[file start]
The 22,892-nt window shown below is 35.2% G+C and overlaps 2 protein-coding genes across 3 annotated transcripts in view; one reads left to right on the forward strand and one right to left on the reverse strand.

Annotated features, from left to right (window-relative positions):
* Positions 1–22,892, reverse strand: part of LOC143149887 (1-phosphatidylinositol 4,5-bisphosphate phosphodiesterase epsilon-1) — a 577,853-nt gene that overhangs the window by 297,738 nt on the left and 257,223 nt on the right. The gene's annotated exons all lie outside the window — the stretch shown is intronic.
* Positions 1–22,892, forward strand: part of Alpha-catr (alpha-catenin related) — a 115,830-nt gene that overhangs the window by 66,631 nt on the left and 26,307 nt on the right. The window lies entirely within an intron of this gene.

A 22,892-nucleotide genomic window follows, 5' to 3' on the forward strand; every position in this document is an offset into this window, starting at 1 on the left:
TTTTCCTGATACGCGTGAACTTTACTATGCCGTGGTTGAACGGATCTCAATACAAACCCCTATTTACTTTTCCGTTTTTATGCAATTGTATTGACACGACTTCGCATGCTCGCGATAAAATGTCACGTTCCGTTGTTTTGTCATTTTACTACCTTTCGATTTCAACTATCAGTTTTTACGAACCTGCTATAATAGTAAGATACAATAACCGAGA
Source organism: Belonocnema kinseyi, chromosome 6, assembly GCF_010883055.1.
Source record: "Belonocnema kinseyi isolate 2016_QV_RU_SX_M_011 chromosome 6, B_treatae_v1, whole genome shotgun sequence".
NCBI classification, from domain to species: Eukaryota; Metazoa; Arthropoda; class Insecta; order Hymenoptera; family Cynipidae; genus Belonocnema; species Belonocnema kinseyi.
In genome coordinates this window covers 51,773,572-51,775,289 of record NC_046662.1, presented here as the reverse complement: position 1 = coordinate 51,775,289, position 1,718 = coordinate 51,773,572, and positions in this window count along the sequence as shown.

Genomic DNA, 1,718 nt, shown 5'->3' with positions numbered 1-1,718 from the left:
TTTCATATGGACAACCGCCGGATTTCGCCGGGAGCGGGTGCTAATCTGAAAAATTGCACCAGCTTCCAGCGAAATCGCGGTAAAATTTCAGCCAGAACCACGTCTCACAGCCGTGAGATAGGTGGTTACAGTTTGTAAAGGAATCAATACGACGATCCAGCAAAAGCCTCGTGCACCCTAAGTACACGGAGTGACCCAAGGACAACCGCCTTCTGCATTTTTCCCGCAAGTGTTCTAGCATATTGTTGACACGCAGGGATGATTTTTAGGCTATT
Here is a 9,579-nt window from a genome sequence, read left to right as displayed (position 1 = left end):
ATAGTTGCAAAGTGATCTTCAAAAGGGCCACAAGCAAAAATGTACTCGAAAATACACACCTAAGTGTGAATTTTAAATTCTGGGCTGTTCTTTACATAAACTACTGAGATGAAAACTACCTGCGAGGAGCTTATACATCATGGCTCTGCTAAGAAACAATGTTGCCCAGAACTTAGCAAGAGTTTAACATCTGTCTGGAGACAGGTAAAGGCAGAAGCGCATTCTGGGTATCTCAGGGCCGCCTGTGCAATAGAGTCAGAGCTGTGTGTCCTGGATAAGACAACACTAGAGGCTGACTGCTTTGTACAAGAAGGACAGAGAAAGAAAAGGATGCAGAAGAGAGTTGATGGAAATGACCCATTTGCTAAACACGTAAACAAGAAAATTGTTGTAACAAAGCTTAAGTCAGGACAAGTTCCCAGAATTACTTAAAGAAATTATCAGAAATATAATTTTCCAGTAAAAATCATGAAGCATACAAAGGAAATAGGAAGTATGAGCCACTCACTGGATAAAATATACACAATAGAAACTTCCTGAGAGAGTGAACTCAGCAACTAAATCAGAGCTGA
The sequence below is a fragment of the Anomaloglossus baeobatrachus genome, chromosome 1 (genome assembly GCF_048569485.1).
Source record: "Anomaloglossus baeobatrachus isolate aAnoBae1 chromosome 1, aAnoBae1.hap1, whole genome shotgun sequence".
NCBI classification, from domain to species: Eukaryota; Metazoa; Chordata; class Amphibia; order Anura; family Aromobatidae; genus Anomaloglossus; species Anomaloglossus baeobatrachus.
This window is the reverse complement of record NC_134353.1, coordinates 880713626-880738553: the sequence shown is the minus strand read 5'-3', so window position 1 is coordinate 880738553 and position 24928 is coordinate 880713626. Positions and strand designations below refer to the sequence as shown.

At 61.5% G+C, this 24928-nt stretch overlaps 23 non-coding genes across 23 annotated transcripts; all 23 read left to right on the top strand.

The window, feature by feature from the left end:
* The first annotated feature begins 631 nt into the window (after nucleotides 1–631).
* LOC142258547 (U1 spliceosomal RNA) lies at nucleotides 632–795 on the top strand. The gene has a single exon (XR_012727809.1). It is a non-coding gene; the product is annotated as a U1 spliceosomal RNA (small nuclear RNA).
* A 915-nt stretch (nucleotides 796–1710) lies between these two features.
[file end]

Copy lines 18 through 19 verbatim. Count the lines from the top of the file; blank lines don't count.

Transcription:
This window is the reverse complement of record NC_134353.1, coordinates 880713626-880738553: the sequence shown is the minus strand read 5'-3', so window position 1 is coordinate 880738553 and position 24928 is coordinate 880713626. Positions and strand designations below refer to the sequence as shown.

At 61.5% G+C, this 24928-nt stretch overlaps 23 non-coding genes across 23 annotated transcripts; all 23 read left to right on the top strand.